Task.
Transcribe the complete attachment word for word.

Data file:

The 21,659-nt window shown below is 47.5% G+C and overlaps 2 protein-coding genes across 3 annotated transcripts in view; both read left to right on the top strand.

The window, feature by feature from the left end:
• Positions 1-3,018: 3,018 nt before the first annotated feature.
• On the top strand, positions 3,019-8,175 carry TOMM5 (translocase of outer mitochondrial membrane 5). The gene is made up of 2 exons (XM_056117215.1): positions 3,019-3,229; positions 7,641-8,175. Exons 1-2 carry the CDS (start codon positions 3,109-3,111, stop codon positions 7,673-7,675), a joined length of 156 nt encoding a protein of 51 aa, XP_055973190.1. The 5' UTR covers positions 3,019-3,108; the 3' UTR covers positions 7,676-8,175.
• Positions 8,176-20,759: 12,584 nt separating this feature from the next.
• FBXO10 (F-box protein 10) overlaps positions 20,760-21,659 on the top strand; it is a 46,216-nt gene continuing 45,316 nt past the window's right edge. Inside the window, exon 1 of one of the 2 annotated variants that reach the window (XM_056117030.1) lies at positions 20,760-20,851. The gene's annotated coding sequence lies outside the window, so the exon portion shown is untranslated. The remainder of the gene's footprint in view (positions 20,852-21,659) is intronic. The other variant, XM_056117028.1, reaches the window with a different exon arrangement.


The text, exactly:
The 21,659-nt window shown below is 47.5% G+C and overlaps 2 protein-coding genes across 3 annotated transcripts in view; both read left to right on the top strand.

The window, feature by feature from the left end:
• Positions 1-3,018: 3,018 nt before the first annotated feature.
• On the top strand, positions 3,019-8,175 carry TOMM5 (translocase of outer mitochondrial membrane 5). The gene is made up of 2 exons (XM_056117215.1): positions 3,019-3,229; positions 7,641-8,175. Exons 1-2 carry the CDS (start codon positions 3,109-3,111, stop codon positions 7,673-7,675), a joined length of 156 nt encoding a protein of 51 aa, XP_055973190.1. The 5' UTR covers positions 3,019-3,108; the 3' UTR covers positions 7,676-8,175.
• Positions 8,176-20,759: 12,584 nt separating this feature from the next.
• FBXO10 (F-box protein 10) overlaps positions 20,760-21,659 on the top strand; it is a 46,216-nt gene continuing 45,316 nt past the window's right edge. Inside the window, exon 1 of one of the 2 annotated variants that reach the window (XM_056117030.1) lies at positions 20,760-20,851. The gene's annotated coding sequence lies outside the window, so the exon portion shown is untranslated. The remainder of the gene's footprint in view (positions 20,852-21,659) is intronic. The other variant, XM_056117028.1, reaches the window with a different exon arrangement.